Friday, April 09, 2004

WTO Weakness 

Although there hasn't been quite as much coverage of them over the last year or so, anti-globalization protesters continue to pop up here and there, despite this Economist article suggesting the movement is effectively dead. Last winter in Miami, hundreds of protesters showed up to yell about the proposed Free Trade Area of the Americas. Anti-WTO banners are visible at more or less every antiwar protest. And we can expect there will be a presence from this crowd at the G8 summit in Georgia later this year.

Part of the protesters' case against the WTO is their contention that it removes nations' ability to make their own laws, effectively ceding sovereignty from democratic bodies to unaccountable tribunals. But an article in today's Washington Post (free registration for non-paranoids) suggests that the WTO is far, far weaker than its opponents paint it. The article attempts to show that the US Congress is terribly gridlocked, by pointing out that
nearly two years after the World Trade Organization ruled an obscure U.S. export subsidy illegal, and more than a month after the European Union imposed retaliatory sanctions, Congress still has not repealed the subsidy. Yesterday, the Senate joined the House on an Easter recess after failing to pass legislation that could lift the sanctions crippling companies such as Hord Crystal Corp. in Rhode Island.
"This could lead to the demise of this company, and this company has been around since 1946," said Bill Feldman, whose jewelry industry has been among the hardest hit. "All I can say is, companies like ours . . . do not have the time to watch them play around..."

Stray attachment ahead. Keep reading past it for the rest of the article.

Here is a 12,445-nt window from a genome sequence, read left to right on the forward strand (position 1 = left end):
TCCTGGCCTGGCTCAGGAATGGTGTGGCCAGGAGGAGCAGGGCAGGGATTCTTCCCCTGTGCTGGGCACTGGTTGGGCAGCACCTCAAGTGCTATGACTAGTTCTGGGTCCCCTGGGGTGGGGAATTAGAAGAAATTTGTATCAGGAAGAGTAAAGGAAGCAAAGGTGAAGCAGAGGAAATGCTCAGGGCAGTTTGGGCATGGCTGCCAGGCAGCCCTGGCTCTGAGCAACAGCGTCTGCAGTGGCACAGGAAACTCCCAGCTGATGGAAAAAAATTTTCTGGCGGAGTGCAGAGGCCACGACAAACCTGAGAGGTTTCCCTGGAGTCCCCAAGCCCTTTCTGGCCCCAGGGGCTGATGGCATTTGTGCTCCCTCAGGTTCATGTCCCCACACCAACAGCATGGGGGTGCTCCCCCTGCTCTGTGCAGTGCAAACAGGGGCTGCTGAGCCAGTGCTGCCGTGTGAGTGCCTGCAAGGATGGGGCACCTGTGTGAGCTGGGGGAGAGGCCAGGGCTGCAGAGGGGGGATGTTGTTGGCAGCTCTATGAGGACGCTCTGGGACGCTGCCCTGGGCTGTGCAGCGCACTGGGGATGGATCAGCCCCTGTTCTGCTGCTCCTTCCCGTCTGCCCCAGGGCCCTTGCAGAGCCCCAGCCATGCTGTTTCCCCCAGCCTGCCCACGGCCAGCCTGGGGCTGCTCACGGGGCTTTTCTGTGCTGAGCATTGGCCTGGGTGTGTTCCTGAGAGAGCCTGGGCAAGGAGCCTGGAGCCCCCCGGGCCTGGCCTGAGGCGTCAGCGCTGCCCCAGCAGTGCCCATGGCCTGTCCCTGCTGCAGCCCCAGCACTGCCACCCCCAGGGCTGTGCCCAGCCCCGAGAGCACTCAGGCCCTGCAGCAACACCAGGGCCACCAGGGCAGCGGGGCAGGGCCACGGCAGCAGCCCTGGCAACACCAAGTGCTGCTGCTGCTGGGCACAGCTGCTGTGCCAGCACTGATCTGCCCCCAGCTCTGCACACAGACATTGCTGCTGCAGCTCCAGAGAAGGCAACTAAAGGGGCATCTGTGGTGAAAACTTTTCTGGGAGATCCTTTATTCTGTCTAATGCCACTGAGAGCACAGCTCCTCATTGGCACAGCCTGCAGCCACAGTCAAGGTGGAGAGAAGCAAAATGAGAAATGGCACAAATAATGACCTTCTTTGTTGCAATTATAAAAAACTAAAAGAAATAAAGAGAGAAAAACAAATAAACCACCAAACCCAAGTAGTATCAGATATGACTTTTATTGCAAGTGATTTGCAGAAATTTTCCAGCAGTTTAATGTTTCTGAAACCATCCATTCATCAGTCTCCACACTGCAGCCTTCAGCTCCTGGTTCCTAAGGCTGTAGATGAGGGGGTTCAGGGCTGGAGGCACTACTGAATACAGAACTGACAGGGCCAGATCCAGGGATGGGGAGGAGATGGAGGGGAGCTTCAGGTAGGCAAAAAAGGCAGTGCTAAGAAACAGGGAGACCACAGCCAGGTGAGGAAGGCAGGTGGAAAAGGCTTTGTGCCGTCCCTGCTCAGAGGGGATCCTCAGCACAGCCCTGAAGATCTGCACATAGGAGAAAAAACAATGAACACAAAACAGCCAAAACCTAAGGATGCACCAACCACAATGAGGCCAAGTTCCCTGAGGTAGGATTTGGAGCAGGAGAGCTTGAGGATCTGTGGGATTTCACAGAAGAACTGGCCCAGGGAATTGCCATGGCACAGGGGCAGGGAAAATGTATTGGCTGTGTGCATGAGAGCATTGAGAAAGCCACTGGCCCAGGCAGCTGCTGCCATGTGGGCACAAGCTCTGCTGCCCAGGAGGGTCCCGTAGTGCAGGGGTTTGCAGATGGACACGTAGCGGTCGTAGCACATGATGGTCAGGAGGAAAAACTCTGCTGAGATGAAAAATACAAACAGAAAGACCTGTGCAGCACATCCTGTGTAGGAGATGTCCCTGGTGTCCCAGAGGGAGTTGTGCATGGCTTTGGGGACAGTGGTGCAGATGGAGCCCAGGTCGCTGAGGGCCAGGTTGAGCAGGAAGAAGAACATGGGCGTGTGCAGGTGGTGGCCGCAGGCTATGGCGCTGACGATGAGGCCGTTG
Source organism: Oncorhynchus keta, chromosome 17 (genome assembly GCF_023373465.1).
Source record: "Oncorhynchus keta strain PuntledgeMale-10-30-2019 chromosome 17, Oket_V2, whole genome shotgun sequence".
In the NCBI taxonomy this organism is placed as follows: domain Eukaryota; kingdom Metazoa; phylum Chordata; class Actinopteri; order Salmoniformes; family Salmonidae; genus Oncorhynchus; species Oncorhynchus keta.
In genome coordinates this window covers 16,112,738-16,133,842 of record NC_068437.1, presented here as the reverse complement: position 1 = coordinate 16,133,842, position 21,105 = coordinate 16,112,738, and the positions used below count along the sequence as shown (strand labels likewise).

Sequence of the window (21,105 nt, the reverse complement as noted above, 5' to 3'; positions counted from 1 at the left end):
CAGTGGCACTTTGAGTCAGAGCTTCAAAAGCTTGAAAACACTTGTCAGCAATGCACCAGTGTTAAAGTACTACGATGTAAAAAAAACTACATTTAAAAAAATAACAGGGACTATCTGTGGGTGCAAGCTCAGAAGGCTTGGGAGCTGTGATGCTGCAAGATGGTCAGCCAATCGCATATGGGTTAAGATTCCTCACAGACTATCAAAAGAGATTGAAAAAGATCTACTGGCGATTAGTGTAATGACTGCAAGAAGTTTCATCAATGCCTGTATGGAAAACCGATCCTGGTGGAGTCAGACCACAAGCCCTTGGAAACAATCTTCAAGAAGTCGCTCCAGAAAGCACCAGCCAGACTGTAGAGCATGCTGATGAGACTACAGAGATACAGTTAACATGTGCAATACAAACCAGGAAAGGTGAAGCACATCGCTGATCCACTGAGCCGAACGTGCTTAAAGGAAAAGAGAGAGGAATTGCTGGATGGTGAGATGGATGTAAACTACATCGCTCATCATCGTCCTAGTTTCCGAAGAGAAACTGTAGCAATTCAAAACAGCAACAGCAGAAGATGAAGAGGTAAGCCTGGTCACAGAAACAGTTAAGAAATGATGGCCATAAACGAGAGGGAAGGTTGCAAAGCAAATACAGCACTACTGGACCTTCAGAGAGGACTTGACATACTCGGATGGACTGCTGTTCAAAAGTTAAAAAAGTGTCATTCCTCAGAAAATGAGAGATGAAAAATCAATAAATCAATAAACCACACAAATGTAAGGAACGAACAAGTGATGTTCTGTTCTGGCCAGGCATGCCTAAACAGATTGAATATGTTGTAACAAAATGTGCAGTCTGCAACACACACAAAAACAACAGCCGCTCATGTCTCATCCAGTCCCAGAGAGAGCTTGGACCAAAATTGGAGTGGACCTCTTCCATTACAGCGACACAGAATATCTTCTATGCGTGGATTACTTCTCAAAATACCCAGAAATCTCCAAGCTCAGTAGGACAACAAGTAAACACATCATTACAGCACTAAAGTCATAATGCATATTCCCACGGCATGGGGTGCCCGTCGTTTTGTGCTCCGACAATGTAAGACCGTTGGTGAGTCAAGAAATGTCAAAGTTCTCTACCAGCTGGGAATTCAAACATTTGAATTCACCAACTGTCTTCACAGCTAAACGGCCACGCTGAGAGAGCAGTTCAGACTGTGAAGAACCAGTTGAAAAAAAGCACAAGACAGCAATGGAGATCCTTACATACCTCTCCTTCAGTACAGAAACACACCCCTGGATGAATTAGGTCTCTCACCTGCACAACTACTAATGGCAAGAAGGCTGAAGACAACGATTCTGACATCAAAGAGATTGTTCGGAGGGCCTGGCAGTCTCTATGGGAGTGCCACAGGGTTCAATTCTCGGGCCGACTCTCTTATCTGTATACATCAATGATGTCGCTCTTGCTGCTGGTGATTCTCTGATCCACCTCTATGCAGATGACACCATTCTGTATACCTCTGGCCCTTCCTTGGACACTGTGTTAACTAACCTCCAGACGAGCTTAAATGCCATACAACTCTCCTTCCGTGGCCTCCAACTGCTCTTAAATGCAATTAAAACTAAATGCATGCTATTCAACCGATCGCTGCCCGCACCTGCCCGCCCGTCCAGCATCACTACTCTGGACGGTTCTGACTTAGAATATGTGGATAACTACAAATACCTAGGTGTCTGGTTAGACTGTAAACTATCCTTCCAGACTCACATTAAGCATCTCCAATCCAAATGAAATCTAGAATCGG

In August 2002, the World Trade Organization gave Europe the go-ahead to punish U.S. companies if their government did not repeal the Foreign Sales Corporation/Extraterritorial Income Exclusion (FSC/ETI) subsidy for exports. Last November, the European Union drafted a hit list designed to maximize the pain for lawmakers.

Targeted for sanctions were industries in heavily Republican states, many of them already teetering on a financial precipice: leather goods and wood products, paper and carpets, textiles and footwear, travel goods and jewelry, even thoroughbred racehorses.

To complicate matters, the EU exempted industries that European businesses depend on, such as aircraft manufacturing.
All of this makes clear a couple of important points about the WTO. The WTO and its tribunals can't actually strike down domestic laws. They can only authorize successful complainants to put up limited countervailing protection. The complainants don't actually have to raise their own barriers even if they get permission, and countries successfully complained against can decide to live with the consequences.

Or in this case, fail to decide one way or the other. Theories of the political economy of trade would predict that the EU's targeted tariffs would have prompted almost immediate repeal of the offending subsidies. The pain to producers is clearly intense, and the limited range of affected firms would suggest that collective lobbying would be fairly easy. Furthermore, the EU targeted firms in districts controlled by the party in power in both houses of the legislature and the White House. But according to the article, Congress has been too confused to act: